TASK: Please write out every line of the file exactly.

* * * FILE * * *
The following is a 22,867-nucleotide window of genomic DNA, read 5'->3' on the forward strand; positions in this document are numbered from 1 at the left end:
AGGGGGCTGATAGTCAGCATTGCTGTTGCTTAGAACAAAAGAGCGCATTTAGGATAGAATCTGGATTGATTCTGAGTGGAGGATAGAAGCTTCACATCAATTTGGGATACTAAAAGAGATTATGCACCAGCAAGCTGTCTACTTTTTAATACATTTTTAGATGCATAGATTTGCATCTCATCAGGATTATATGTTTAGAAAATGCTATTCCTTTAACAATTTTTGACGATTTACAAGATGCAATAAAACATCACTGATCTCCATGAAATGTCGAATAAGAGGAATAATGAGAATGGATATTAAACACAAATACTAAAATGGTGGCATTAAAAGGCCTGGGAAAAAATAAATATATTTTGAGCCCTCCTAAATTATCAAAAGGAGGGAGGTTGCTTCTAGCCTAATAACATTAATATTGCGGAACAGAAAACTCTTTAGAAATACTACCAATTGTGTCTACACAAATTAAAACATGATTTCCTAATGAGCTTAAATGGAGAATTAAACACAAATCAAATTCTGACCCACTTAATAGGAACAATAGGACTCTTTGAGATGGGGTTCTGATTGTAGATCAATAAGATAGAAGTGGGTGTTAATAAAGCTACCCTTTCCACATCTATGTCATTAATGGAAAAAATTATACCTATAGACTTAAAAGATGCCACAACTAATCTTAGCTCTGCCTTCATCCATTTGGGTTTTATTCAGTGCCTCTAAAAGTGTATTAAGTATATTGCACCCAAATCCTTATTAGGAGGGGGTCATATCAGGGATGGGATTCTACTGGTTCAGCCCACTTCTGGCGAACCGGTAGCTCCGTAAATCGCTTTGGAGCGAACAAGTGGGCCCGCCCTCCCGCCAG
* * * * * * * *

The following is a 22,867-nucleotide window of genomic DNA, read 5'->3' on the forward strand; positions in this document are numbered from 1 at the left end:
AGGGGGCTGATAGTCAGCATTGCTGTTGCTTAGAACAAAAGAGCGCATTTAGGATAGAATCTGGATTGATTCTGAGTGGAGGATAGAAGCTTCACATCAATTTGGGATACTAAAAGAGATTATGCACCAGCAAGCTGTCTACTTTTTAATACATTTTTAGATGCATAGATTTGCATCTCATCAGGATTATATGTTTAGAAAATGCTATTCCTTTAACAATTTTTGACGATTTACAAGATGCAATAAAACATCACTGATCTCCATGAAATGTCGAATAAGAGGAATAATGAGAATGGATATTAAACACAAATACTAAAATGGTGGCATTAAAAGGCCTGGGAAAAAATAAATATATTTTGAGCCCTCCTAAATTATCAAAAGGAGGGAGGTTGCTTCTAGCCTAATAACATTAATATTGCGGAACAGAAAACTCTTTAGAAATACTACCAATTGTGTCTACACAAATTAAAACATGATTTCCTAATGAGCTTAAATGGAGAATTAAACACAAATCAAATTCTGACCCACTTAATAGGAACAATAGGACTCTTTGAGATGGGGTTCTGATTGTAGATCAATAAGATAGAAGTGGGTGTTAATAAAGCTACCCTTTCCACATCTATGTCATTAATGGAAAAAATTATACCTATAGACTTAAAAGATGCCACAACTAATCTTAGCTCTGCCTTCATCCATTTGGGTTTTATTCAGTGCCTCTAAAAGTGTATTAAGTATATTGCACCCAAATCCTTATTAGGAGGGGGTCATATCAGGGATGGGATTCTACTGGTTCAGCCCACTTCTGGCGAACCGGTAGCTCCGTAAATCGCTTTGGAGCGAACAAGTGGGCCCGCCCTCCCGCCAG